Second episode of my “Casters In…” serie.
Quest of the Ancients is an old D&D clone. It’s close enough to be fully compatible yet distinct enough to be it’s own thing.
For example, there’s a split between stamina (hit points), which are depleted first, and body points (equal to Constitution IIRC), but armour reduces body damage. And there are a bucket of classes. And the classes… well, take a look at the Cossack:
And, more poignant, the Sorcerer:
What’s the deal with these Spell Slots?
They can be spent, every day, to either:
- to memorize a spell of a given level
- to cast a spell of a given level
So a level 2 sorcerer can:
- memorize a spell, cast it thrice
- memorize three spells, cast any once per day
- memorize two spells, cast any twice per day, including the same spell twice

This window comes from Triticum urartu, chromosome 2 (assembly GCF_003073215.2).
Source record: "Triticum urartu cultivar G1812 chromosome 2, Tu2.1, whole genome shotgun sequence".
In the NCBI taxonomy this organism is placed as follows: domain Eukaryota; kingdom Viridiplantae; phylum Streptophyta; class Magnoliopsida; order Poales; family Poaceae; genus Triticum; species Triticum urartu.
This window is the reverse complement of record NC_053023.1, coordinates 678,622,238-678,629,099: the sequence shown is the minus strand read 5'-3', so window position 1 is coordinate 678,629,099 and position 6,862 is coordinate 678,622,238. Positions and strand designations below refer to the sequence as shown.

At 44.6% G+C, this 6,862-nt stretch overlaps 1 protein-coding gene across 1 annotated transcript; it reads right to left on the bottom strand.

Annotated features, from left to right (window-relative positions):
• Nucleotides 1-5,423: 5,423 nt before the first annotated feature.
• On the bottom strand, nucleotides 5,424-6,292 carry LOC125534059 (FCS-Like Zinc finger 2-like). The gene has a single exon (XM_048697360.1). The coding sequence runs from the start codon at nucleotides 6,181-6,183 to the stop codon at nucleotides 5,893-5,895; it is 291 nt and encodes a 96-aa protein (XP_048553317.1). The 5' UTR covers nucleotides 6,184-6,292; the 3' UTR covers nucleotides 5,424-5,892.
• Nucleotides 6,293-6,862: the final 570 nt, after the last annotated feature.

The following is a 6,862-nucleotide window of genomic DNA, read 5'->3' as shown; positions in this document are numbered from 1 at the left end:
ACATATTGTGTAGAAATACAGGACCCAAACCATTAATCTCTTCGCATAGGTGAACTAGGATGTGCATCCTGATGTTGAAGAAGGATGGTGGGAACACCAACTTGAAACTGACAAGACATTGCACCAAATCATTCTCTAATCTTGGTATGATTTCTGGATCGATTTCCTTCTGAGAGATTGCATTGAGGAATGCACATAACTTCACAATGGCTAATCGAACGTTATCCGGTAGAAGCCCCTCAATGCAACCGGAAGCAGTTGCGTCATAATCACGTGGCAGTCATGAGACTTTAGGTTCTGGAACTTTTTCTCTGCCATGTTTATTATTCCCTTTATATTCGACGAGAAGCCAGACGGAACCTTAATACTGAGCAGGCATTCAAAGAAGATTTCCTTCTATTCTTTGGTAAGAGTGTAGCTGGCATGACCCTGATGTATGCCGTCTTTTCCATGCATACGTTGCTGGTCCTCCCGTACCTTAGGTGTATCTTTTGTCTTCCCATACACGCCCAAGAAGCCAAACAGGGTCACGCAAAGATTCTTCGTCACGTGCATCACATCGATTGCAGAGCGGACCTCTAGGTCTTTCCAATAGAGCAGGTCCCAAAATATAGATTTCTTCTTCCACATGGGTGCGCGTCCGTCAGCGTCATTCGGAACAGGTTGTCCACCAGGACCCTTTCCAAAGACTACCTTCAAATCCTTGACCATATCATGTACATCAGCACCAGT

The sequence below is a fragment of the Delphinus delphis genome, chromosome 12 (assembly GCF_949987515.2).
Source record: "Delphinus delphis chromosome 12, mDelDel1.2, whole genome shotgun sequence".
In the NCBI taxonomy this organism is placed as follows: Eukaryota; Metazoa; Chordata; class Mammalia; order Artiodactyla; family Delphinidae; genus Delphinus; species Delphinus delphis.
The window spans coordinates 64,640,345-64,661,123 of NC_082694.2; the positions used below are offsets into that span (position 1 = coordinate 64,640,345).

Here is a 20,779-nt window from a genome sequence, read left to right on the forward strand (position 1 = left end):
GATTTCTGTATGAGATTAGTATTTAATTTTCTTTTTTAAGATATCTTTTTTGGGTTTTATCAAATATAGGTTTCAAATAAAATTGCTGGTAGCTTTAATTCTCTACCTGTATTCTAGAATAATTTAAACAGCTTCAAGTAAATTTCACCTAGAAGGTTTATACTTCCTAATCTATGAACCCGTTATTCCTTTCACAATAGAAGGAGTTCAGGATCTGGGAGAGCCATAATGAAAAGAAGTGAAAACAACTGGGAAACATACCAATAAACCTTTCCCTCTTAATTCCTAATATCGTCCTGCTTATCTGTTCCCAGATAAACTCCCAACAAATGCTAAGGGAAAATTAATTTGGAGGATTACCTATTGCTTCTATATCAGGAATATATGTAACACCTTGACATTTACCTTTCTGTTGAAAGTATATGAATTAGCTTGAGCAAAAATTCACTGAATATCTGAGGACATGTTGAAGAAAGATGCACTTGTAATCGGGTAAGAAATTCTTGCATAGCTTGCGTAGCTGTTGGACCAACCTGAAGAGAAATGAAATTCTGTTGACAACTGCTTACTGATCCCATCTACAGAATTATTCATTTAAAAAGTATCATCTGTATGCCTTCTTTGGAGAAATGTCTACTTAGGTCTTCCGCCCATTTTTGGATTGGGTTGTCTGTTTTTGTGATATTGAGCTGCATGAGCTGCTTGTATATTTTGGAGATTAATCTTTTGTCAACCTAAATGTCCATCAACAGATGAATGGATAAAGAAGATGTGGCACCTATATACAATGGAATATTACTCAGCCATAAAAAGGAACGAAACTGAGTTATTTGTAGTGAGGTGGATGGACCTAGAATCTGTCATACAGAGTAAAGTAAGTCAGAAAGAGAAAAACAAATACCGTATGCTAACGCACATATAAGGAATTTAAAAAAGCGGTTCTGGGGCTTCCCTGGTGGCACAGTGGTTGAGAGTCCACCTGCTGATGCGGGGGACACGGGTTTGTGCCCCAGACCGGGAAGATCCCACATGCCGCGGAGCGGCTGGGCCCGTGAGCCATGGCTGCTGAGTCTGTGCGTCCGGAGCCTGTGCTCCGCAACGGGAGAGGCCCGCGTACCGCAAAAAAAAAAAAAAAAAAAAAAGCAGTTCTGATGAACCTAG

This is cool as it allows more choices to players, if that’s what floats their boats.
Spells also have some other rules: a spell takes effect in the initiative order of its level, all fingers spells cast as if they were level 1.
it’s possible to cast in melee only spells that do not require dexterity (somatic components in AD&D parlance).
If a caster takes stamina damage, they must roll an intelligence check to avoid wasting the spell. For body damage, a luck check (a save) with a penalty equal to the body points lost.
QotA also has instantaneous spells. it’s possible to cast one such spell per initiative phase if otherwise non busy.
One last word on spell selection: there are many weird, interesting spells. Witches throw explosive jack’o’lanterns, druids throw corn cobs and make them explode with the Popcorn spell, sages can use candles as flaming swords by extending the flame.
And necromancers… let me tell you only a couple of level 1 spells, just to showcase how our ideas of game balance are very tied to the tradition we belong to:
- healing: heals 4d6 stamina or 2d6 body
- create skeleton: the spell raises 1 skeleton + 1 for two levels, permanently. No component cost.